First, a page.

Social media

Major privacy bill approved in California

Image courtesy of Adobe Stock.

To prevent an even stronger privacy proposition from appearing on the ballot in the fall, the California legislators rushed through a bill providing strong  privacy rights for all California citizens. Companies making lots of money from the ‘net dislike the bill but supported it in order to derail the proposition.

(Cross posted from my other blog, Nonprofit Update.

Since the law doesn’t go into effect until 2020, there is plenty of time for the legislators to agree with the inevitable demands from tech companies to water down the bill. Pending the expected vast dilution, the bill provides a few landmark protections for consumers, including:

Danger lurks in cool tech tools

Image courtesy of Adobe Stock.
Image courtesy of Adobe Stock.

Those cool tech tools we are all making such good use of, such as text messaging, tweets, DMs, and all other other tools I don’t even know about carry a hidden danger for CPAs.

The tools push us to have short, brief comments, that may or may not be retained.

Accounting work requires detail, precision, and full explanation along with documentation of the advice we give and positions we take.

Those super cool tools can set us up for trouble.

Journalist returns call to scammer who claimed to be from the IRS. Entertainment and laughter follows.

Image courtesy of
Image courtesy of

Most people hang up on robocalls from charities. If there is a real person, I ask them to go into their spiel and then set the phone down, letting the caller waste a minute or two of their time.

William P. Barrett, writing at New To Seattle, actually takes those calls. He then dissects the charity’s financial statements showing the minimal amount of charity taking place in some organizations.

To the repeat offenders he awards the title of “America’s Stupidest Charities.”

(Cross-posted from my other blog, Nonprofit Update, because the accountants reading this blog will find this story just as funny as I did.)

You probably know scammers have a new scheme of falsely claiming to be from the IRS. Their spiel is you’re just about to be arrested for failing to pay back taxes, the police are on the way to your home, but you can avoid going to jail today by settling up right now by sending money on a prepaid debit card or wire transfer.

Mr. Barrett called back to the number provided in a robocall. The person answering spoke poor English and sounded like he was calling from a boiler room.

He describes the call in his post, Scammers invoking the IRS inundate Seattle.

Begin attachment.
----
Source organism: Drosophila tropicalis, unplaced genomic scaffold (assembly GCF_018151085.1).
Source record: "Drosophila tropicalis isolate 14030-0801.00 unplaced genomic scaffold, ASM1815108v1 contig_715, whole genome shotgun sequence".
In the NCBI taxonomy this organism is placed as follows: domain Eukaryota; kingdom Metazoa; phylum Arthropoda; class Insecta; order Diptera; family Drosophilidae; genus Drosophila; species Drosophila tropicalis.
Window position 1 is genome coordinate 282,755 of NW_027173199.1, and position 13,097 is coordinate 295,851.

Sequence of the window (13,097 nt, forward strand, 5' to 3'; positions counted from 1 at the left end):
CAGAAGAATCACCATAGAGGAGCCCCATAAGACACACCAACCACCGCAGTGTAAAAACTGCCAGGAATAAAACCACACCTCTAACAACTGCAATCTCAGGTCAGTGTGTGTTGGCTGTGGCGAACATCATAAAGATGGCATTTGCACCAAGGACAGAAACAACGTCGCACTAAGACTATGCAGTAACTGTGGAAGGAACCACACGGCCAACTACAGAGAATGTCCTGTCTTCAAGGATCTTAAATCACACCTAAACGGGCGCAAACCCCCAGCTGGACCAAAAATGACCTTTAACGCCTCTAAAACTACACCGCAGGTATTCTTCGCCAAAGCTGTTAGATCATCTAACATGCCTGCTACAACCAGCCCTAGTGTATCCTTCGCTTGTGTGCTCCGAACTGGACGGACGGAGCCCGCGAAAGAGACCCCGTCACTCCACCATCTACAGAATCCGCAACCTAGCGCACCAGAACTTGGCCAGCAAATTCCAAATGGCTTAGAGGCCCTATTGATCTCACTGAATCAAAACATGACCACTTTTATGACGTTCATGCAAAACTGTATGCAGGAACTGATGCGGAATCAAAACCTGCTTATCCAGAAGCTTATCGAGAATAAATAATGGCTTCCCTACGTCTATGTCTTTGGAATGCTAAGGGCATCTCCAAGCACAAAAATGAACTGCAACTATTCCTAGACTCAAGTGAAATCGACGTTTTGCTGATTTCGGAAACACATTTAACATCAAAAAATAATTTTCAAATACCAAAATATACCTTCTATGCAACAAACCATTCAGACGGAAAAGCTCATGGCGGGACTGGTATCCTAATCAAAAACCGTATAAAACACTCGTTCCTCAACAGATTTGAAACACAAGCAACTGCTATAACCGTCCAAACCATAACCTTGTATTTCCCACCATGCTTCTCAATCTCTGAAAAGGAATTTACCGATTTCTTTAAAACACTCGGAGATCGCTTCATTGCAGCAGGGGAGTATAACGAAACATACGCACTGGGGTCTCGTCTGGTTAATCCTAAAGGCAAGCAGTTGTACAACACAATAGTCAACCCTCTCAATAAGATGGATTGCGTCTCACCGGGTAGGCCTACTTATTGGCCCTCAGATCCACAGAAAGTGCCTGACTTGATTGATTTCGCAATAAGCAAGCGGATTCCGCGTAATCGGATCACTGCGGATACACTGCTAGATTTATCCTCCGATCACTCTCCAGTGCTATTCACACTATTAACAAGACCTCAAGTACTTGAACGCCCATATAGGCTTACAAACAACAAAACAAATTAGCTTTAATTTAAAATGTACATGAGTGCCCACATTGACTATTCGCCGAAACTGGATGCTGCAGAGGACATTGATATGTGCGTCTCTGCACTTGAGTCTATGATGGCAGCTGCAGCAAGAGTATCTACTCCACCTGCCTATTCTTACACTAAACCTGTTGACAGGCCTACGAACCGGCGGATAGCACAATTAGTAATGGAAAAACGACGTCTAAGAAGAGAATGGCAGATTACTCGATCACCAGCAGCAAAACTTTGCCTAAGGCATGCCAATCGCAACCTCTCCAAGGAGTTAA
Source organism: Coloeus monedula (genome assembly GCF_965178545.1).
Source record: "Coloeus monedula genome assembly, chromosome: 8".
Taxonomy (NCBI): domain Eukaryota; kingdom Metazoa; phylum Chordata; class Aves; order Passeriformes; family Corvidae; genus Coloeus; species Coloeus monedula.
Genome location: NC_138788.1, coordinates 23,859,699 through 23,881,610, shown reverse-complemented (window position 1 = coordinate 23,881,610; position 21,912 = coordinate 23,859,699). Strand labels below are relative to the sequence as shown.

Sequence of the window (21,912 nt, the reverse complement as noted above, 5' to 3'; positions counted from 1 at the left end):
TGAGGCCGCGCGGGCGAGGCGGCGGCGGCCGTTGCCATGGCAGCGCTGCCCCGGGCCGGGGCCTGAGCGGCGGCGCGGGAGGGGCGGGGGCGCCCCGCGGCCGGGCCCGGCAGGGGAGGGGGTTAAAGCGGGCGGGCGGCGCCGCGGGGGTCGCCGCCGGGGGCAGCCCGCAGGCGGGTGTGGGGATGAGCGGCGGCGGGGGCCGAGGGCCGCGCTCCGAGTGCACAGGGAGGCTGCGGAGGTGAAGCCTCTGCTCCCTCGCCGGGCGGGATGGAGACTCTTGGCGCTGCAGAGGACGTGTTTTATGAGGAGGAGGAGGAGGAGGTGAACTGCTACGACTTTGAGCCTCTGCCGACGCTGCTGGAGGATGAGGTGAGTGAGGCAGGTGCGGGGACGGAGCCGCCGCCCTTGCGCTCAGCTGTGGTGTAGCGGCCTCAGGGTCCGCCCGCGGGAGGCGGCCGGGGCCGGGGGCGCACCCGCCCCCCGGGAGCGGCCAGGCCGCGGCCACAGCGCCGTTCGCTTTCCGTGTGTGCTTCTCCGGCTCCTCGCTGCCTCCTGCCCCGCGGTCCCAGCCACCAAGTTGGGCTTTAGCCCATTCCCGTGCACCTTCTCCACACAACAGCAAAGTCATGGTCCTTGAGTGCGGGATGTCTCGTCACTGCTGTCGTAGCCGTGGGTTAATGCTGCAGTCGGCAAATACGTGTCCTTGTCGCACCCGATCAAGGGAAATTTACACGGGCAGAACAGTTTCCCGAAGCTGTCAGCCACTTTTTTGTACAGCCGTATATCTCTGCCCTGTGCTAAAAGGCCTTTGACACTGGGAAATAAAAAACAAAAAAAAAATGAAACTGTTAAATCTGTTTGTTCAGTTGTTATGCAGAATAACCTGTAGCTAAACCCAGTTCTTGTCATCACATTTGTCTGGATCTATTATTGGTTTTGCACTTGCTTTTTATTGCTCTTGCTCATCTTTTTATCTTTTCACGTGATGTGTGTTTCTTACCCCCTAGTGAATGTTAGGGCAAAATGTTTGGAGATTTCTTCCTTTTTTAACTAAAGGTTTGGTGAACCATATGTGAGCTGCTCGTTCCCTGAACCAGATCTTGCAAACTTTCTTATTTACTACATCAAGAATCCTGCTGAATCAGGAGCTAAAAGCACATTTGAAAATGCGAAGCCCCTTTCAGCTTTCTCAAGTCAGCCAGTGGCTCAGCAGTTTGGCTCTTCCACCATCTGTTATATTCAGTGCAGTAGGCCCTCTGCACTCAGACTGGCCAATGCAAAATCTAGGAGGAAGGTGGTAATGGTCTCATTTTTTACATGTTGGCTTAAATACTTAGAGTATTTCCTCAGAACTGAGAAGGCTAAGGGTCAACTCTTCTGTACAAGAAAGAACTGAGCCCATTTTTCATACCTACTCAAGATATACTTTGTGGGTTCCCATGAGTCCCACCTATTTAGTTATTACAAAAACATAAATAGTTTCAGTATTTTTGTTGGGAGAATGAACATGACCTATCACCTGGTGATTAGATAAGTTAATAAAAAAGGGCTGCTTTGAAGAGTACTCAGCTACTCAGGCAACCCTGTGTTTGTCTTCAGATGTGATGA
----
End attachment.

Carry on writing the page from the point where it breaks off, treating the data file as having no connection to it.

How did that conversation go? Quite entertainingly.

Thoughts on jumping into cloud computing

Bruce Schneier has a series of articles that ponder the risks and rewards of jumping into cloud computing. That is the concept of storing your data and computing power with an on-line service provider.

(This discussion is cross-posted from my other blog, Nonprofit Update, because the same issues apply in a CPA firm. You may find this discussion helpful for your clients who are pondering a jump to the cloud for major applications.)

Some things to consider:

6/10 – Schneier on Security – Should Companies Do Most of Their Computing in the Cloud? (Part 1) – The answer is complicated. The efficiencies and cost savings are real and a major advantage.

On the other hand, there may be legal issues, such as your government creates far higher privacy standards than the country where your data will be stored or another country places severe restrictions on data you store there. …

Get control of every domain that refers to your name, including all extensions

Back in 2013, I offered An illustration why you should gain control over your name on the ‘net, both through buying domain names and reserving your name at social media sights (oops, meant to say sites!).

To illustrate the concept that you should grab control over your name on the ’net, I pointed out a pro-Second Amendment activist who bought a domain and turned it into a pro-gun website to poke fun at an anti-gun politician.

The domain?


I just checked that address and found out it is a dead link. It used to be an advocacy site. However, the joke (if you are into such things) and the point (which is the reason for this post) stand.

In recent weeks, a politician from the opposite side of the aisle got zinged. She is former head of a large technology company. Someone grabbed a domain including her name and put up a one-page site criticizing how many people were laid off during her tenure.

The domain? …

Advice for young professionals that applies even more so to seasoned professionals

There is a lot of change around and the pace of change is increasing.

A friend of mine, Professor David Albrecht, has started a new blog, Skills for Young Professionals. His lead blog is The Summa.